If someone asked you what you consider to be your biggest asset, what would you say? For many of us, the first thing that comes to mind is our home. We protect our homes, cars, boats, and cottages with insurance, yet we often forget about protecting our most critical asset—our ability to earn an income.
Two of the most common living benefits products that help protect your income-earning ability are critical illness and disability insurance. While these types of coverage are similar in their purpose of protecting your finances if you become unable to work, critical differences exist between the two.
To help you determine which type of plan is right for you, consider the following similarities and differences between each product.
Unlike Workplace Safety and Insurance Board (WSIB) claims, which only cover injuries that occur in the workplace, personally owned disability coverage protects from injury and illness, regardless of where the health issue occurs or develops. Claims can be made for stress or mental illness, physical injury, or diagnosed conditions. In many cases, such health issues can affect your ability to earn an income for weeks, months, or even years. Disability coverage enables you to take time off needed to recover.
All disability plans are based on your occupation and current income and will vary in cost, depending on the risk associated with your job. Disability insurance quotes can be tailored to suit your needs and budget, depending on the waiting period, benefits period, and the provisions you add to your plan. Even if you have long-term disability (LTD) benefits through your employer’s benefits program, you may not be adequately covered. Many LTD plans have relatively low maximum benefit amounts and limited “own occupation” protection periods. It often makes sense to purchase additional disability insurance protection to complement the LTD coverage and maximize your overall protection.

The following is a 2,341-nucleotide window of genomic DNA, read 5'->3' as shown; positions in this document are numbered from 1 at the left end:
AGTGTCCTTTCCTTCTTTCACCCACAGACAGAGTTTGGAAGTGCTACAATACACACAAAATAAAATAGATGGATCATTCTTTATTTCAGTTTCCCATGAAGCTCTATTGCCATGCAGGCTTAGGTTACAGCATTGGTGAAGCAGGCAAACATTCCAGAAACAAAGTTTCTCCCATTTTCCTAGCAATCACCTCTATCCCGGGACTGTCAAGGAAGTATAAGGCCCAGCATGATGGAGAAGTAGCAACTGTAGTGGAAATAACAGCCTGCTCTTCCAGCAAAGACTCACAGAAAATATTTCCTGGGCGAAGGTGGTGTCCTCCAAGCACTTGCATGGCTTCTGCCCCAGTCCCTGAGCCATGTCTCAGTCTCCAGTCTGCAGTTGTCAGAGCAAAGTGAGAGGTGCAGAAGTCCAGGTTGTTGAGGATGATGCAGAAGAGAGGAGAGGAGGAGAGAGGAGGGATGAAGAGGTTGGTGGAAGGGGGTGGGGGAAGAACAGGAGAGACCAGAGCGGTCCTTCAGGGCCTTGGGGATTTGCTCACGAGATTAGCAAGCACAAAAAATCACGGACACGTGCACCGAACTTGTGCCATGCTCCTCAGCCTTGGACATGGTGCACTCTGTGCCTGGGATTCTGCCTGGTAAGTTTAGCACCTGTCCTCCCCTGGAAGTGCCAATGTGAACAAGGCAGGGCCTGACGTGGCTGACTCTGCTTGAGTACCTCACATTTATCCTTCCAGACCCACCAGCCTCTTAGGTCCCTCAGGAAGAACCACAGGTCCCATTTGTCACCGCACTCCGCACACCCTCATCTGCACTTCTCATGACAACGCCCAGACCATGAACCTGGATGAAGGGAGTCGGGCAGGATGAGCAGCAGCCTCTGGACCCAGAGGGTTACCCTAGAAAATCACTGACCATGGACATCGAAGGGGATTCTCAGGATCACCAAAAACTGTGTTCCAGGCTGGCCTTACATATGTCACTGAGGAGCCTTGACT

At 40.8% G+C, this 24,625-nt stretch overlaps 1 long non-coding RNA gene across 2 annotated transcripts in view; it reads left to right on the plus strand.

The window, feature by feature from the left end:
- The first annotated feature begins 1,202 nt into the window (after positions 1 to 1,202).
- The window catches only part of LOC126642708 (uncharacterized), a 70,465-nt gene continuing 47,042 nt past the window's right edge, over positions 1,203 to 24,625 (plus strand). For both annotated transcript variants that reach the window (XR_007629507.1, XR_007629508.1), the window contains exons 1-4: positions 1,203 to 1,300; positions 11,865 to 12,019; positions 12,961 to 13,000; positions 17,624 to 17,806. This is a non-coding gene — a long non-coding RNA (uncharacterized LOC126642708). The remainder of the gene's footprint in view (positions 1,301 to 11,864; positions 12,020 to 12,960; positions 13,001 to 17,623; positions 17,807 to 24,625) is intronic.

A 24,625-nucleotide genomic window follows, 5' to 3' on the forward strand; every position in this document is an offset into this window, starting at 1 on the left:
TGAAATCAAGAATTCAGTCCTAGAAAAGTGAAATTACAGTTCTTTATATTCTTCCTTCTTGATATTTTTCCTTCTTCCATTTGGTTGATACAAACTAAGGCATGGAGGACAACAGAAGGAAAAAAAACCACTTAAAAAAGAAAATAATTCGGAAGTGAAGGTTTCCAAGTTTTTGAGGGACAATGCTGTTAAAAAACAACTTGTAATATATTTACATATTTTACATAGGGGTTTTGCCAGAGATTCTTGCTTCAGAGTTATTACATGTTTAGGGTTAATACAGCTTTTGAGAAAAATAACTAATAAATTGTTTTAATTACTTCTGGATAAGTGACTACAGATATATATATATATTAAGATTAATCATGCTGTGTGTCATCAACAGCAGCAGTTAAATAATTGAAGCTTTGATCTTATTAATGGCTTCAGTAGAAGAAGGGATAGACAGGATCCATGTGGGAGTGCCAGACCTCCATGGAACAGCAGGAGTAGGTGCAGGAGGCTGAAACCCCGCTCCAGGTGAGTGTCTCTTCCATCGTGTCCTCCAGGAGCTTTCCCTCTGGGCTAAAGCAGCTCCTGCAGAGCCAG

When comparing disability insurance to critical illness coverage, consider the following key facts:
- Disability payments can provide for up to 66% of your income
- If your premiums are paid personally, you will receive your payments as a monthly tax-free income benefit.
- Monthly payments can continue up to age 65 if your disability continues or reoccurs
- Disability insurance plans typically require waiting periods before the benefits commence, ranging from 30 to 120 days
- If you make a claim, your premiums are waived
Several policy provision options are available with disability insurance so that you can customize the coverage to your situation, including:
- Own occupation: An own occupation provision allows you to receive disability payments if your disability prevents you from performing your specific occupation, whereas an “any occupation” provision only provides benefits if you are unable to do any job
- Cost of living adjustment (COLA): This provision helps your disability payments keep up with inflation by increasing your payments annually